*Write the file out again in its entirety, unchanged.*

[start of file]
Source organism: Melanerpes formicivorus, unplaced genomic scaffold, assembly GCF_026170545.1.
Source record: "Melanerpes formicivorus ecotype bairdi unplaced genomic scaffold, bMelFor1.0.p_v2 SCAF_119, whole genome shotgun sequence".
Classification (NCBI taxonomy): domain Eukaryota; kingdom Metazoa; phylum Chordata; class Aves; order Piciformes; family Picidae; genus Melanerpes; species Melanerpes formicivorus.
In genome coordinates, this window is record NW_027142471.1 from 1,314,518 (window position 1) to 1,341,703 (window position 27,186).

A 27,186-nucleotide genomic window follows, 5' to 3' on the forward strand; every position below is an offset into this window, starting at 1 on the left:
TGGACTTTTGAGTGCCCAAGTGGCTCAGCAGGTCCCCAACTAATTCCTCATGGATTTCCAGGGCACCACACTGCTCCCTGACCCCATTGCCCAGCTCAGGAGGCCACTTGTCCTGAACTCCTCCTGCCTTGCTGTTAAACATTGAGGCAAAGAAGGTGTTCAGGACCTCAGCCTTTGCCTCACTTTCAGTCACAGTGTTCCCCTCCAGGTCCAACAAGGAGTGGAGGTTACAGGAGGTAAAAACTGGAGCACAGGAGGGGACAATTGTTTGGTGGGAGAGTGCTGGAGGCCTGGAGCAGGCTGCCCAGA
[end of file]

Source organism: Melanerpes formicivorus, unplaced genomic scaffold, assembly GCF_026170545.1.
Source record: "Melanerpes formicivorus ecotype bairdi unplaced genomic scaffold, bMelFor1.0.p_v2 SCAF_119, whole genome shotgun sequence".
Classification (NCBI taxonomy): domain Eukaryota; kingdom Metazoa; phylum Chordata; class Aves; order Piciformes; family Picidae; genus Melanerpes; species Melanerpes formicivorus.
In genome coordinates, this window is record NW_027142471.1 from 1,314,518 (window position 1) to 1,341,703 (window position 27,186).

A 27,186-nucleotide genomic window follows, 5' to 3' on the forward strand; every position below is an offset into this window, starting at 1 on the left:
TGGACTTTTGAGTGCCCAAGTGGCTCAGCAGGTCCCCAACTAATTCCTCATGGATTTCCAGGGCACCACACTGCTCCCTGACCCCATTGCCCAGCTCAGGAGGCCACTTGTCCTGAACTCCTCCTGCCTTGCTGTTAAACATTGAGGCAAAGAAGGTGTTCAGGACCTCAGCCTTTGCCTCACTTTCAGTCACAGTGTTCCCCTCCAGGTCCAACAAGGAGTGGAGGTTACAGGAGGTAAAAACTGGAGCACAGGAGGGGACAATTGTTTGGTGGGAGAGTGCTGGAGGCCTGGAGCAGGCTGCCCAGA